Understanding Hazel

I’m considering purchasing and using Hazel to help automate my paperless files. I’m confused about the rules you set in Hazel. I understand it is a process as the software is powerful. What concerns me is that if I scan using OCR, am I using Hazel to read OCR to take action, or do I rename the file somewhat myself and then let Hazel do further modifications and move the document to the appropriate folder?

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Either way works. I typically have Hazel rename files but include the existing file name in the new name. So if I download a file and the name is fjfirjsbsjekr3453.pdf I’ll rename it manually but if it’s something human readable I won’t.

Re OCR - Hazel won’t do the OCR - it will call whatever third party OCR software you’re using, once you set up rules to do so of course.

When I started my paperless workflows, my main computer at home was a PC. I never found a program that would watch a directory and have the ability to read the OCR text. So I built text expansion rules for each type of document and used them to rename my files as they were scanned. The PC software keyed on the file names to move the files to the appropriate directory.

Today my main computer is an iMac and I have Hazel rules that look at the OCRed text, rename and move the file to the appropriated directory. The OCR is 100%, 100% of the time, so sometimes Hazel doesn’t pickup on the file. My text expansion rules carried over from the PC, so I use TextExpander to name the files and then manually file those document from my action folder.

My rules OCR the document if it isn’t already OCRed and then moves, renames, and tags the document based on it’s contents. It’s actually pretty straightforward but ends up with many rules because of all the various documents that are ingested. 30 rules for downloaded files, 42 rules for scanned files, 3 to keep my desktop clean, and 4 more for special purposes, so 79 total.

Do you have a list of the rules or where you were inspired to make all of them? That sounds like an awesome system!

I have some time today, I’m going to try this and see how much automation I can get out of Hazel. :slight_smile:

How do you get Hazel to check if something has already been OCR’d?

Theres a number of different ways that you can check the OCR status;

  1. Contents do not contain a,e,i,o,u
  2. Content Creator does not contain ScanSnap (or similar)
  3. File passes this shell script
if [ $(grep -ci "Font" "$1") -gt 0 ]; then 
     echo 1; 
     echo 0; 

Thanks @Woteva. Do you also use PdfPen Pro for OCRing through Hazel?

I use this as the last rule (I don’t check for OCRing until all the other rules have failed):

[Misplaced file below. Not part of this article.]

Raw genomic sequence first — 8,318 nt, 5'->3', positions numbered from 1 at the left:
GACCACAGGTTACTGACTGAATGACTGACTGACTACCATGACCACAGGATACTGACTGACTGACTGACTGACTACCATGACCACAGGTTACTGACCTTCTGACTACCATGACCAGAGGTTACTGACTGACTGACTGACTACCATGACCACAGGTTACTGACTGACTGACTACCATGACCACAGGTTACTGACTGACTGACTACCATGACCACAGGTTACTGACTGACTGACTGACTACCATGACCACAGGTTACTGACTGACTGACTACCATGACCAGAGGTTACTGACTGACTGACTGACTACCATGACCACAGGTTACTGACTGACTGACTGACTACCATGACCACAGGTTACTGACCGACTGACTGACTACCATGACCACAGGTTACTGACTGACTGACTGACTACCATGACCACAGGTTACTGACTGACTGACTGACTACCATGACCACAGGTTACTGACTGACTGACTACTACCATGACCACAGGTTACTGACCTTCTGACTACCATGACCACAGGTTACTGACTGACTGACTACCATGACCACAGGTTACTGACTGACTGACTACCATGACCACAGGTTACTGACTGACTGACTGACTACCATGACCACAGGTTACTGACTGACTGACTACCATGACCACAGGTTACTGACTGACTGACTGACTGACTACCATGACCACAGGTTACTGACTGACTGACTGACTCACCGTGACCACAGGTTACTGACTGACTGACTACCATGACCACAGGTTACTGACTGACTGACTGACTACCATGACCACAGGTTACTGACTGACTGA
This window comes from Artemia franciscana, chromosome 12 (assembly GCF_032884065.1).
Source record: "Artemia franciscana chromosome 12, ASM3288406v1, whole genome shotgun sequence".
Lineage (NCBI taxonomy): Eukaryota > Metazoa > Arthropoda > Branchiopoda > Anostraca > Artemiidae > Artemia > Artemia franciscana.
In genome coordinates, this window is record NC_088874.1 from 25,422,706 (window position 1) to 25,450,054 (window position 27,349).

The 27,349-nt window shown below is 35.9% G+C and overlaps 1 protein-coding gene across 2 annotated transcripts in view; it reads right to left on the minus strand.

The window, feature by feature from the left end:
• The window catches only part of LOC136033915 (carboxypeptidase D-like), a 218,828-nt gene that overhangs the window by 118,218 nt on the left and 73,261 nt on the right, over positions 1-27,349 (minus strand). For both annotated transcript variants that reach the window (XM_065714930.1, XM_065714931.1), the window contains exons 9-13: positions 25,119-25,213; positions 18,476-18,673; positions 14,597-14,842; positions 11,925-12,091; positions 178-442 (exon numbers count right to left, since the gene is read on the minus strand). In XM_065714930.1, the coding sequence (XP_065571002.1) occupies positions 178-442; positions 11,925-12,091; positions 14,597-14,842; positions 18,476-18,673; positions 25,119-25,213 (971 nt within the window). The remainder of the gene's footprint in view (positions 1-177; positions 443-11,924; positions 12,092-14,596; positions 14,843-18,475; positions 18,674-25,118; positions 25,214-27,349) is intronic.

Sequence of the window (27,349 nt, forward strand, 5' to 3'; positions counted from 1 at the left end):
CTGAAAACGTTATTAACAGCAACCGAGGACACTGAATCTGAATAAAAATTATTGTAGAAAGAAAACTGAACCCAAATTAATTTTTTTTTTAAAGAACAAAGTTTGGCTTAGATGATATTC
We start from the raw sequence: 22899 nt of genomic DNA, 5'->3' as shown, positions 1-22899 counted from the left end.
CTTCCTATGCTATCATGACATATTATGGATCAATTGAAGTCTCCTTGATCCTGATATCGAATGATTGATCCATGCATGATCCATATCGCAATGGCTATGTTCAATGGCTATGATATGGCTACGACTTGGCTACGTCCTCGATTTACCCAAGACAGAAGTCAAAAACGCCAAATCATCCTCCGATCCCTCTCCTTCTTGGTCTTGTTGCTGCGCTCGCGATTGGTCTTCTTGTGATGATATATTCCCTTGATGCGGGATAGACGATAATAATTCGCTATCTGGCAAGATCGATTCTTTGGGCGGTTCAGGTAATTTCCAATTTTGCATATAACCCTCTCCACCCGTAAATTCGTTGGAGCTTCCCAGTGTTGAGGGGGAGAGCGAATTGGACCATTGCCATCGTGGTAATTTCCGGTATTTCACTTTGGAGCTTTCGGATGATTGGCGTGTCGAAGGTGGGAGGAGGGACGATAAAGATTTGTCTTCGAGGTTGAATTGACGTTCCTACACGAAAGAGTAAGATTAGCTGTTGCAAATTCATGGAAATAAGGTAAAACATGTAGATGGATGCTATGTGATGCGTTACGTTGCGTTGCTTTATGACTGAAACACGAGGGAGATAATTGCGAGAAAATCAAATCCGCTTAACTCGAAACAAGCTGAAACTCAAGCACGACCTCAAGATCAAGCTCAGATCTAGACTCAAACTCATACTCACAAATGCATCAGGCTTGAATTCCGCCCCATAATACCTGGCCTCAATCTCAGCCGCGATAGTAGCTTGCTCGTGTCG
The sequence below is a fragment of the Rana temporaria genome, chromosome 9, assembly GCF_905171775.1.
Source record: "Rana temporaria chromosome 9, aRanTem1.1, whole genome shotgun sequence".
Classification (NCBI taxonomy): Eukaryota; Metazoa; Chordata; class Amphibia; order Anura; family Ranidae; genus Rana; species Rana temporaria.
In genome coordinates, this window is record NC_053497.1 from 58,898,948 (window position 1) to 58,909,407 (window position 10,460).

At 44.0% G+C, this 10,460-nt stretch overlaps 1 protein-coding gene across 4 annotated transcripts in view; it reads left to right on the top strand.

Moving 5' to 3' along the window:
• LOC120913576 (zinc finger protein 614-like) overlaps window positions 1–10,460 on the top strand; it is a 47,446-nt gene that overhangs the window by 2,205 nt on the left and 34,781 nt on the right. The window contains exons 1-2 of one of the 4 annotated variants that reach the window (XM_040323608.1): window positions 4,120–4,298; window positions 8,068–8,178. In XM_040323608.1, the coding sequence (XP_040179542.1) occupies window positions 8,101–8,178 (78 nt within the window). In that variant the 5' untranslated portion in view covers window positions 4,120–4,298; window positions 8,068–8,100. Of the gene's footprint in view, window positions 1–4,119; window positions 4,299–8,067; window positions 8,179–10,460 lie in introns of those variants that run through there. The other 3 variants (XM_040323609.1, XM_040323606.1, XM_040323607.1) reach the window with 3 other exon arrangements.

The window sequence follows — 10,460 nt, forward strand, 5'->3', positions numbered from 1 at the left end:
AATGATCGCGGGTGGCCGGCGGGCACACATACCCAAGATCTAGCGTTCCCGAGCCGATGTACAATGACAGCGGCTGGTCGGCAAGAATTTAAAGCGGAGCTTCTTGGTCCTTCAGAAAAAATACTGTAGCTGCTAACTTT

The Applescript does the OCR using PDFpenPro and is (sorry I lost the indenting in the paste):

 tell application "PDFpenPro"
 open theFile as alias
 tell document 1
 repeat while performing ocr
 delay 1
 end repeat
 delay 1
 close with saving
 end tell
 tell application "PDFpenPro"
 end tell
 end tell

This is based on a Hazel rule I got from Katie Floyd’s website.

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I used to use PdfPenPro primarily just for OCR but I wanted to reduce the software on my system so now I either OCR via ScanSnap Home when scanning documents or if I obtain a document that requires OCRing from another source I use the ABBYY FineReader for ScanSnap software that came with my iX500 Scansnap scanner.

The ABBYY software is restricted to only working with documents that were scanned with the ScanSnap so my routine is that I determine if the document requires to OCRed, I then run an Automator routine to set the Content Creator to ScanSnap then an AppleScript to process the document.



Sneaky!! I love it. I was trying to avoid spending $100+ on PdfPen Pro.

Thanks @tomalmy! I wish pdfPen Pro was less expensive. I tried the script with a free trial of pdfPen (not pro) but it doesn’t work.

Apart from reducing software bloat on my iMac $ savings using the supplied ScanSnap software was another goal.

I had been stuck on the annual upgrade cycle (more akin to a subscription) with PDFpen Pro but my current routine breaks that shackle. I also especially loathed PDFpen’s interface which I found most antiquated and un Mac like. Now if I need to edit a PDF I just either use Preview or Readdle’s PDF Expert.

OCRKit is US $40 and works great for me in similar scripts.

@Woteva I tried your Apple script, and it works great, but after ABBYY is done with the OCR the program gives me a dialog box asking me to click Save. Is there a way to bypass that last manual action?

tell application "ABBYY FineReader for ScanSnap"
	recognize theFile and export to theFile as pdf with silent mode
end tell

That will OCR the document and save it with its own name.

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Thanks so much @joshsullivan! This works perfectly.

My knowledge in Applescript is non-existent. I copied the script that uses ABBYY to OCR the file but it’s returning an error: “The variable theFile is not defined”.
I put it in a quick action (macOS Mojave) and tried to run it from the finder.

theFile is the file reference used by Hazel. Create a quick action to move the file to a Hazel monitored folder and run the AppleScript via Hazel.